The sense wave pulse is reflected by the interface 18 and the echo produced by this reflection is sensed by the search unit 24 which in response thereto generates an output signal along line 26, through the multiplexer 28, and along line 46 to a pulse receiver 48. Upon receipt of the signal from the search unit, the pulse receiver 48 generates a signal on its output line 50 to disable, or stop, the counter 34. Since the counter 34 was reset to zero by the pulse transmitter 40 upon the generation of the sense wave pulse, and disabled upon receipt of the interface echo by the pulse receiver 48, the count in the counter is representative of the elapsed time between the generation of the sense wave pulse and the receipt of the echo from the interface 18. Analogously, since the propagation speed of sense wave pulse is known, the count in the counter is representative of the distance between the search unit 24, and hence the work table 10, and the interface 18.
The output from the binary counter 34 is fed along line 52 to a count-to-current converter 54 and a preprogrammed control unit 56 which, in combination, determine in accordance with the count in the counter 24, the amount of current required by a deflection coil 58 magnetically coupled with the electron beam 22 to deflect the beam to the interface 18. A modulator/driver 60 is of course interposed between the deflection coil 58 and the control unit 56 to establish the proper magnetic field in the deflection coil 58 in response to electrical signals from the control unit 56. In practice, it has been found that the control unit 56 may be easily and accurately programmed to control the deflection of the electron beam 22 to within 1/1000 of an inch. It is apparent that as thus far described the present invention provides a novel apparatus for rapidly, accurately, and automatically positioning the beam from an electron beam welder for each individual work piece 12.
Improvements to the present invention, are, of course, possible. For example, in the preferred form of the invention, the work table 10 is supported by a shaft 62 and rotatable around a vertical axis. A plurality of work pieces 12 are supported by the table 10 and each work piece 12 includes an associated search unit 24 disposed axially underneath the work piece 12. An annular flange 64 is secured to the shaft 62 and encoded so that a position indicator 66 associated with the flange 64, transmits an output signal along line 68 representative of the rotational position of the table 10 to a pulse director 70. The pulse director 70 in turn controls the multiplexer 28 so that the proper search unit 24 is coupled by the multiplexer 28 to the timing circuit 30. Although virtually any number of work pieces 12 can be supported on the work table 10, in practice it has been found that four work pieces 12 may be practically carried by the table 10 at any given time.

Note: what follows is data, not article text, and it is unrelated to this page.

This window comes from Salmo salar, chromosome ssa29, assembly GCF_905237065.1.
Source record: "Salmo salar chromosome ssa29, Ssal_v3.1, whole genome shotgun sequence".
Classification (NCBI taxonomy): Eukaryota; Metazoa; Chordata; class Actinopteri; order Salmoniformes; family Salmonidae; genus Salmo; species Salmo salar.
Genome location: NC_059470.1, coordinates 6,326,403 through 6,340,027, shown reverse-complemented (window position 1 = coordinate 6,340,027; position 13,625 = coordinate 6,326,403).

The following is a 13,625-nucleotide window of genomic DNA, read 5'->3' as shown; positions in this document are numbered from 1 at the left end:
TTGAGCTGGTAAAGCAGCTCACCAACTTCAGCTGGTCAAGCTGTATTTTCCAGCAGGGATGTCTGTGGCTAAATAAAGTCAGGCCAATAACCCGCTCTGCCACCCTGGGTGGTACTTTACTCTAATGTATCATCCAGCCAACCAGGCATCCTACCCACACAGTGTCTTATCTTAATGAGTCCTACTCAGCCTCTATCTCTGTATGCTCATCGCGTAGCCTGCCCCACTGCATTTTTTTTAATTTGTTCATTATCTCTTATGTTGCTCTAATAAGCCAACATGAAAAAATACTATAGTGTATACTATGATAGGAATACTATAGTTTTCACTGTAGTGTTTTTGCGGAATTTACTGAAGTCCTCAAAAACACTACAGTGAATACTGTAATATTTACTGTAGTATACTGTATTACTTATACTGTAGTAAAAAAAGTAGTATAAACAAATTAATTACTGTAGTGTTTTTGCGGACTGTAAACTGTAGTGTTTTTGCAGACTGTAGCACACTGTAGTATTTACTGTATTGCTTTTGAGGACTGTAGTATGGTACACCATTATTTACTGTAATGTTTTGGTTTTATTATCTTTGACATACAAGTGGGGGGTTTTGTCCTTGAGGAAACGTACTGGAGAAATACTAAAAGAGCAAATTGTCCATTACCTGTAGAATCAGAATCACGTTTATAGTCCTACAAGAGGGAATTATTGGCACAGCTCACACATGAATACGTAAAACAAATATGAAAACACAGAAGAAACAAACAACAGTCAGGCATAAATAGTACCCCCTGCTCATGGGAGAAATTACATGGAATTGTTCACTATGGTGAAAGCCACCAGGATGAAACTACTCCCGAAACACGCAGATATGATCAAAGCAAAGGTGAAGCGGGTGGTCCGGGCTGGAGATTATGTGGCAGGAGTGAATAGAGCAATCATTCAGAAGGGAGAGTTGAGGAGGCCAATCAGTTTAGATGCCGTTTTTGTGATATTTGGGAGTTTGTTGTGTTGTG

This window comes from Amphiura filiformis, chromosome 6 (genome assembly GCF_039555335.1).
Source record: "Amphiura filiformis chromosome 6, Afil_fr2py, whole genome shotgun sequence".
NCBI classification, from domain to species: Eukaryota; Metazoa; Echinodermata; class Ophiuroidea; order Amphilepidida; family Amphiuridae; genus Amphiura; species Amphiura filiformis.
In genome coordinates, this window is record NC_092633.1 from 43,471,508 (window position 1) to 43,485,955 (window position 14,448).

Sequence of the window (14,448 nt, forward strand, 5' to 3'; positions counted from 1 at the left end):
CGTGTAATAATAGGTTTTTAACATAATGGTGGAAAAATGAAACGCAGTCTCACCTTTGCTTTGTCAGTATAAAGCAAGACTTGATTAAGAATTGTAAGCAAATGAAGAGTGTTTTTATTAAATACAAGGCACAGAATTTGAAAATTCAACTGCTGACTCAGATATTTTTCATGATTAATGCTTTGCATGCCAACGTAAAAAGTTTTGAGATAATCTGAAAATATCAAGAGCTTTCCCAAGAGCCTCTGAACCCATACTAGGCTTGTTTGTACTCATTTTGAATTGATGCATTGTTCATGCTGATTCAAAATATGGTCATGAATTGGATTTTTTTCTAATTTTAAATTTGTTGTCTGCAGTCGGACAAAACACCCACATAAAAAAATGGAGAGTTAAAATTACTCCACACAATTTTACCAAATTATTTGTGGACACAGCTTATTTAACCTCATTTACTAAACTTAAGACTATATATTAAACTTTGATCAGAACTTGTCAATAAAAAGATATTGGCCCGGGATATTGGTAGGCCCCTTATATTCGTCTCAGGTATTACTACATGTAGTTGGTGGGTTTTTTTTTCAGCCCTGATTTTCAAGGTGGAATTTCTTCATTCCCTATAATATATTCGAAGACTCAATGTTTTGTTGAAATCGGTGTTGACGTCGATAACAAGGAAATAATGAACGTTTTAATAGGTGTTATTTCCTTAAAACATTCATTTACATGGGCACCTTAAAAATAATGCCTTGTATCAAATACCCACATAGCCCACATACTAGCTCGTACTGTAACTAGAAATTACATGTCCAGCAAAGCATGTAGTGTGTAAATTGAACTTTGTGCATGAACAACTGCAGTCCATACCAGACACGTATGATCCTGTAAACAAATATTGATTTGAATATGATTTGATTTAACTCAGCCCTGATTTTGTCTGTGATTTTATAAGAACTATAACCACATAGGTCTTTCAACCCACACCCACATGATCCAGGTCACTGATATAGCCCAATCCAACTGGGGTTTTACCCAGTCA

A still further modification to the present invention is illustrated in FIG. 2. FIG. 2 illustrates a closed loop system of the electron beam deflecting circuit of the present invention. More specifically, a gaussmeter probe 72 is positioned adjacent the electron beam 22. The electron beam 22 is, in essence, electric current which generates a magnetic field in the well known manner. This magnetic field is detected by the probe 72 and fed through a gaussmeter readout 74 to the negative input 76 of a differential amplifier 78. It will be appreciated that the output from the gaussmeter readout 74 will vary as the electron beam 22 is deflected so that the gaussmeter readout 74 is indicative of the actual position of the electron beam 22. The output 80 from the control unit 56 is fed to the positive input 82 of the differential amplifier 78 while the error output 84 from the amplifier 78 is fed to the modulator/driver 60. In this manner, the error output 84, rather than the output from the control unit 56, controls the current which ultimately reaches the deflection coil 58.
The error output 84 thus generally comprises the difference between the output from the binary counter 34 and the output from the gaussmeter readout 74 which is calibrated in absolute position above the rotating table 10 so that when the binary counter 34 indicates the position of the interface 18, the electron beam 22 will be deflected until its position as sensed by the probe 72 equals that indicated by the binary counter 34. Preferrably the electron beam 22 location will be continuously updated to account for thermal expansion and the like, and of course, provisions will be made in the converter 54 to maintain the beam 22 in its last position until the updated information from the counter 34 is completed. It has been found that with the closed loop system shown in FIG. 2, extremely accurate electron beam welding may be accomplished.
It can thus be seen that the present invention provides a new and novel apparatus for automatically deflecting the electron beam from an electron beam welder. No unnecessary limitations, however, should be drawn from the description thus far provided. For example, it is obvious that the present invention is readily adaptable to a wide variety of different types of work pieces. Moreover, although the interface 18 has received the welding operation in the disclosure thus far, it should be apparent that the welding operation may commence at any given reference distance from the interface 18 while remaining within the scope of the present invention.
Still further modifications of the present invention will become apparent to those skilled in the art to which it pertains without deviating the spirit of the invention as defined by the scope of the appended claims.
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|Citing Patent||Filing date||Publication date||Applicant||Title|
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|U.S. Classification||219/121.13, 219/121.3, 73/627, 219/121.28, 219/121.31|
|Oct 31, 1996||AS||Assignment|
Owner name: GENERAL DYNAMICS LAND SYSTEMS INC., MICHIGAN
Free format text: ASSIGNMENT OF ASSIGNORS INTEREST;ASSIGNOR:TELEDYNE INDUSTRIES, INC.;REEL/FRAME:008200/0323
Effective date: 19960329